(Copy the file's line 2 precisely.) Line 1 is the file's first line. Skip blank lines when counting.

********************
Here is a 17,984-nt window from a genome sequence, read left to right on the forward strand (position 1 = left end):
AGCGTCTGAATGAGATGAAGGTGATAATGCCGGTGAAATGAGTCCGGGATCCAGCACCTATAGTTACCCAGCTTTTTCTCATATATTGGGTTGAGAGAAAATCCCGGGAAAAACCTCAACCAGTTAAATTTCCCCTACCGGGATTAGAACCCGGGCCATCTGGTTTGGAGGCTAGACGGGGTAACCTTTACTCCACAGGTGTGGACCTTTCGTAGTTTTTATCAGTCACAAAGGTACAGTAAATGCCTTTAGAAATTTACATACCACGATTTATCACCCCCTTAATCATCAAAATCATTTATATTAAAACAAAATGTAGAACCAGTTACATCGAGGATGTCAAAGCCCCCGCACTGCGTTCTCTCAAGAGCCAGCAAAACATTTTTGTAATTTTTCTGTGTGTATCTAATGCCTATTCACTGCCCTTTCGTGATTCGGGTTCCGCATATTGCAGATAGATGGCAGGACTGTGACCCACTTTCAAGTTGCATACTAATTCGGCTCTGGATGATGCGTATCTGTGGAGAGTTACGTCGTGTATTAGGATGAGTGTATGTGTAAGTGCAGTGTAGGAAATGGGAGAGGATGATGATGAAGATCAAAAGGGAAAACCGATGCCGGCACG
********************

AGCGTCTGAATGAGATGAAGGTGATAATGCCGGTGAAATGAGTCCGGGATCCAGCACCTATAGTTACCCAGCTTTTTCTCATATATTGGGTTGAGAGAAAATCCCGGGAAAAACCTCAACCAGTTAAATTTCCCCTACCGGGATTAGAACCCGGGCCATCTGGTTTGGAGGCTAGACGGGGTAACCTTTACTCCACAGGTGTGGACCTTTCGTAGTTTTTATCAGTCACAAAGGTACAGTAAATGCCTTTAGAAATTTACATACCACGATTTATCACCCCCTTAATCATCAAAATCATTTATATTAAAACAAAATGTAGAACCAGTTACATCGAGGATGTCAAAGCCCCCGCACTGCGTTCTCTCAAGAGCCAGCAAAACATTTTTGTAATTTTTCTGTGTGTATCTAATGCCTATTCACTGCCCTTTCGTGATTCGGGTTCCGCATATTGCAGATAGATGGCAGGACTGTGACCCACTTTCAAGTTGCATACTAATTCGGCTCTGGATGATGCGTATCTGTGGAGAGTTACGTCGTGTATTAGGATGAGTGTATGTGTAAGTGCAGTGTAGGAAATGGGAGAGGATGATGATGAAGATCAAAAGGGAAAACCGATGCCGGCACG